TUCSON, Arizona (Reuters) - Tucson police officer Martin Escobar has worked to build relationships of trust in the working class Mexican-American neighborhood he patrols.
But after Arizona passed a state law in April cracking down on illegal immigrants, some residents stopped coming forward to report crimes like robberies and domestic violence, for fear of being arrested.
“Ask any officer ... You would not believe how many incidents go unreported ... even though the law has not gone into effect,” said Escobar, 45, who has worked as a police officer in the city for 15 years.
The Arizona law requires state and local police, after making lawful contact, to determine the immigration status of any person they suspect is in the country illegally.
Escobar is one of two police officers in the desert state who have filed lawsuits in federal court to challenge the law, which takes effect on July 29.
The state law is backed by a majority of Americans, and by the two largest police unions in Arizona, a main corridor for drug and human smuggling over the border from Mexico.
In Tucson’s gritty south side that Escobar patrols, more than half of residents are Hispanic. They include third- and fourth-generation Mexican-Americans, as well as immigrants.
In his suit filed in April, Escobar argues there is no “race-neutral criteria” to identify illegal immigrants. He says officers would inevitably apply the law “based on how a person talks or what they look like.”
Escobar also argues that Tucson police have no authority to carry out federal immigration duties, and says the law would seriously impede investigations in the community he patrols.
“These are the people that are calling in something going on,” said Escobar, a naturalized U.S. citizen who moved to Tucson with his Mexican family at age 5.
“And these are the same citizens who are not going to want to call, because the fact is they are going to want to avoid all contact whatsoever,” he added.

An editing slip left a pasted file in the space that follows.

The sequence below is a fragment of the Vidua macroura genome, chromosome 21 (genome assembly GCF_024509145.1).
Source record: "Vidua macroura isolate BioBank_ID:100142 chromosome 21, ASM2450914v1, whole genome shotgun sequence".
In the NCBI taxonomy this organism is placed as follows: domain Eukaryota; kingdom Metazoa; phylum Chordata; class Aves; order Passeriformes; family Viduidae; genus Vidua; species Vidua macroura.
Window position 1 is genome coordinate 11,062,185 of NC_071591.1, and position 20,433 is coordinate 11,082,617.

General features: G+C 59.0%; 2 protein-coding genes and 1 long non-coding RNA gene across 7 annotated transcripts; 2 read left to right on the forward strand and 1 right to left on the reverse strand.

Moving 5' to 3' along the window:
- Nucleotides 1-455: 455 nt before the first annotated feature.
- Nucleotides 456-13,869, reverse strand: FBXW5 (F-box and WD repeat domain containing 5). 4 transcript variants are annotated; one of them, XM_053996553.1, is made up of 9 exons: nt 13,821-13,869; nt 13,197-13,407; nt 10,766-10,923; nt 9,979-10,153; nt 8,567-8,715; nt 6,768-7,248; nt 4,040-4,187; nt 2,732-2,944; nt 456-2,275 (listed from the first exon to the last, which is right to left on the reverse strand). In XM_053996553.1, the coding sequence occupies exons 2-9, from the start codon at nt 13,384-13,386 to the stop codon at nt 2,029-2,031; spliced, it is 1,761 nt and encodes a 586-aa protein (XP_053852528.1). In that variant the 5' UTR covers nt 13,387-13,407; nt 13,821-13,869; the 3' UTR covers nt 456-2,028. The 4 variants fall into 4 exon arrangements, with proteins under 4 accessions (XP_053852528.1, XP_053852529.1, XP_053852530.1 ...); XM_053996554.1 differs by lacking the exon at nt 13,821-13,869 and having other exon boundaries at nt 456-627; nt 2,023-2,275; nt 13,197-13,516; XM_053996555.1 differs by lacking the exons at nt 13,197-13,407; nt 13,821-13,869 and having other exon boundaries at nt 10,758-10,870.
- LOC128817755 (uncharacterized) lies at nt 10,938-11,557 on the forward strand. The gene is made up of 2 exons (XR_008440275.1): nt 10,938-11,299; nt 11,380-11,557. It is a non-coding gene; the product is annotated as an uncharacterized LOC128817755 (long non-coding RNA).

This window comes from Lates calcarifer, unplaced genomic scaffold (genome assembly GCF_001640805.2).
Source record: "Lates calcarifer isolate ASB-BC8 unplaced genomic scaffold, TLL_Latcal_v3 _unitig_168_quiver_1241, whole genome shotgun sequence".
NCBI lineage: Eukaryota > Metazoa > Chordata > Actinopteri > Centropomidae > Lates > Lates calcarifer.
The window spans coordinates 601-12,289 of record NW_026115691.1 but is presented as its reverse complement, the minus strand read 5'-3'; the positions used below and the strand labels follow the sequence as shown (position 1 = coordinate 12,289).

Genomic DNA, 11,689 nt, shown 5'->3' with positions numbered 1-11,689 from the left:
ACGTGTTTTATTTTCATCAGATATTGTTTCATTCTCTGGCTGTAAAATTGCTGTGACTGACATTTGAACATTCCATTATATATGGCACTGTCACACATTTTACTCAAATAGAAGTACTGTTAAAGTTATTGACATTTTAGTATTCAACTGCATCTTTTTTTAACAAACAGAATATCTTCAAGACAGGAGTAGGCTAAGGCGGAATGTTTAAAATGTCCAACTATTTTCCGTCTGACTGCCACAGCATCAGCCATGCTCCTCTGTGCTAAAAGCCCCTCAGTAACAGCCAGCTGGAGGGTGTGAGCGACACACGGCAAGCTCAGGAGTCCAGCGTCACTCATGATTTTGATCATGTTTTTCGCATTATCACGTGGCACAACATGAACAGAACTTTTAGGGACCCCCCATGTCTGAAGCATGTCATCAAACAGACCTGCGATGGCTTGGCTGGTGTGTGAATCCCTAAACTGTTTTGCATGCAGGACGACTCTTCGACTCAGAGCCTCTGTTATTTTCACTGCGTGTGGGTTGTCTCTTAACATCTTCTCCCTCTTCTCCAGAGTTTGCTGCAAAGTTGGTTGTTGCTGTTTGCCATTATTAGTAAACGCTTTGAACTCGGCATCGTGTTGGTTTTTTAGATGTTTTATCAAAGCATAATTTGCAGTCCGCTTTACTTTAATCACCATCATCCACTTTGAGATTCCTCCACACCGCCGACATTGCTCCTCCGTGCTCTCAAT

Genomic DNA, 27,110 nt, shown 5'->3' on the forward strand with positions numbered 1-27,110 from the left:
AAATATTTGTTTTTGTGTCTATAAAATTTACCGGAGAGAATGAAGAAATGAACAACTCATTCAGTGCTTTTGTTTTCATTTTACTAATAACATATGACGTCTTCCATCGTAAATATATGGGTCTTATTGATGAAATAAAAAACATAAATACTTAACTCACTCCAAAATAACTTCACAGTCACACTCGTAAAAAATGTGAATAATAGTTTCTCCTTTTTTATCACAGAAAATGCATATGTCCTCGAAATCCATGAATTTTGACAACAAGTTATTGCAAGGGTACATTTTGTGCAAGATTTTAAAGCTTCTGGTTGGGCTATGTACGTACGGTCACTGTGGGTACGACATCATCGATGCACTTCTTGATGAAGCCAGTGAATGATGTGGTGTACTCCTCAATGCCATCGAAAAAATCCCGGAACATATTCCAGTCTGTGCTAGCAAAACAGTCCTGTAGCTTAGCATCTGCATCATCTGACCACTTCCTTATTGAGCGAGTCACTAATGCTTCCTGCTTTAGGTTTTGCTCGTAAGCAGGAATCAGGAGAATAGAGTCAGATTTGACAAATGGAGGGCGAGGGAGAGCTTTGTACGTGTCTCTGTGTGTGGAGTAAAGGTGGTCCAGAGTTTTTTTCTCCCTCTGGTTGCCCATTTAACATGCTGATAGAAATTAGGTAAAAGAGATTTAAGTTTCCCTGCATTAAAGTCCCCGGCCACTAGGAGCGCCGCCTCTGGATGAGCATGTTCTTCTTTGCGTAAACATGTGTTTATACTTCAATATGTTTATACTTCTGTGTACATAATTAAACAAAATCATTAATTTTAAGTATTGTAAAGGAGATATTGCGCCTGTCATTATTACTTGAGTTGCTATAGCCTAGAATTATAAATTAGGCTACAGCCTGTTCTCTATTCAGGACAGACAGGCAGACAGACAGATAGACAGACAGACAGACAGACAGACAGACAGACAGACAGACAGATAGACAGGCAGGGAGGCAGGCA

Escobar’s doubts about the state law are shared by several U.S. police chiefs and President Barack Obama’s administration, which may file its own suit over the law.
Last week, a group of eight police chiefs from cities including Los Angeles and Tucson told U.S. Attorney General Eric Holder the state law would sap limited law enforcement resources and could lead to an increase in crime.
“When you enact legislation that makes any subset of that community feel like they are being targeted specifically or have concerns about coming forward and talking to police, that damages our capability to obtain information to solve the crimes,” Tucson Police Chief Roberto Villasenor.
No hearing has been set for Escobar’s lawsuit. In the meantime, his relations with fellow officers have been strained.
“Some officers don’t speak to me any longer (and) I lost several friends because of the stand I took,” Escobar said.
But he said he has no regrets: “I’ve always tried to do the right thing. ... Our motto is to ‘serve and protect,’ and that includes everyone.”
Editing by Doina Chiacu